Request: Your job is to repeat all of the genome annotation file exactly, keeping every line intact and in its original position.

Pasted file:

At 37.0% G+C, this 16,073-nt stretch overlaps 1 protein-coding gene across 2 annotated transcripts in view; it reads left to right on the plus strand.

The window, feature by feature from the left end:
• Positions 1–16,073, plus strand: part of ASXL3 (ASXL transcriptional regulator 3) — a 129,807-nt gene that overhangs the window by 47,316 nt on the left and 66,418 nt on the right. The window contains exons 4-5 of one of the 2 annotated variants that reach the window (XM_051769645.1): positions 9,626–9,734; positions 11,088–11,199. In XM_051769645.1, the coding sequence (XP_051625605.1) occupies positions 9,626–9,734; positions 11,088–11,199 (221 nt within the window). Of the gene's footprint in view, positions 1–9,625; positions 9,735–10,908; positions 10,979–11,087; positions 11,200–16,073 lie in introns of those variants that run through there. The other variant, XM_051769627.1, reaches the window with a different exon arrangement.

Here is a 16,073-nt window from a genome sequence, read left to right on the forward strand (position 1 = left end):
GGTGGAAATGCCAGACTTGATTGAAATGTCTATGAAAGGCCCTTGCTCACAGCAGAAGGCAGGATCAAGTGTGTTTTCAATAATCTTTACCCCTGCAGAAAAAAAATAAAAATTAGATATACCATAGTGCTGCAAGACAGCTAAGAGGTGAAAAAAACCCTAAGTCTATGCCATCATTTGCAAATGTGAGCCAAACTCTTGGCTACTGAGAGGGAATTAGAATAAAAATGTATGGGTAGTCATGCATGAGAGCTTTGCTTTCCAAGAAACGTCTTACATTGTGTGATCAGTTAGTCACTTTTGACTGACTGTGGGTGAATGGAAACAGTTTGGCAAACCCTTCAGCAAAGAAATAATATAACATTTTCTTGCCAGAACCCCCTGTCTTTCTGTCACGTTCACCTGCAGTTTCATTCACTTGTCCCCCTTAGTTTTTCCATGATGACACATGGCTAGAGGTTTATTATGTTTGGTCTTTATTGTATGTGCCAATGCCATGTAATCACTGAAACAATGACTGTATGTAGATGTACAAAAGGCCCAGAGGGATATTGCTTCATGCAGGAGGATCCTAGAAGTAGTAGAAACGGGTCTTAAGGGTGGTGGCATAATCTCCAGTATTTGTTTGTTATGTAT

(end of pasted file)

At 37.0% G+C, this 16,073-nt stretch overlaps 1 protein-coding gene across 2 annotated transcripts in view; it reads left to right on the plus strand.

The window, feature by feature from the left end:
• Positions 1–16,073, plus strand: part of ASXL3 (ASXL transcriptional regulator 3) — a 129,807-nt gene that overhangs the window by 47,316 nt on the left and 66,418 nt on the right. The window contains exons 4-5 of one of the 2 annotated variants that reach the window (XM_051769645.1): positions 9,626–9,734; positions 11,088–11,199. In XM_051769645.1, the coding sequence (XP_051625605.1) occupies positions 9,626–9,734; positions 11,088–11,199 (221 nt within the window). Of the gene's footprint in view, positions 1–9,625; positions 9,735–10,908; positions 10,979–11,087; positions 11,200–16,073 lie in introns of those variants that run through there. The other variant, XM_051769627.1, reaches the window with a different exon arrangement.

Here is a 16,073-nt window from a genome sequence, read left to right on the forward strand (position 1 = left end):
GGTGGAAATGCCAGACTTGATTGAAATGTCTATGAAAGGCCCTTGCTCACAGCAGAAGGCAGGATCAAGTGTGTTTTCAATAATCTTTACCCCTGCAGAAAAAAAATAAAAATTAGATATACCATAGTGCTGCAAGACAGCTAAGAGGTGAAAAAAACCCTAAGTCTATGCCATCATTTGCAAATGTGAGCCAAACTCTTGGCTACTGAGAGGGAATTAGAATAAAAATGTATGGGTAGTCATGCATGAGAGCTTTGCTTTCCAAGAAACGTCTTACATTGTGTGATCAGTTAGTCACTTTTGACTGACTGTGGGTGAATGGAAACAGTTTGGCAAACCCTTCAGCAAAGAAATAATATAACATTTTCTTGCCAGAACCCCCTGTCTTTCTGTCACGTTCACCTGCAGTTTCATTCACTTGTCCCCCTTAGTTTTTCCATGATGACACATGGCTAGAGGTTTATTATGTTTGGTCTTTATTGTATGTGCCAATGCCATGTAATCACTGAAACAATGACTGTATGTAGATGTACAAAAGGCCCAGAGGGATATTGCTTCATGCAGGAGGATCCTAGAAGTAGTAGAAACGGGTCTTAAGGGTGGTGGCATAATCTCCAGTATTTGTTTGTTATGTAT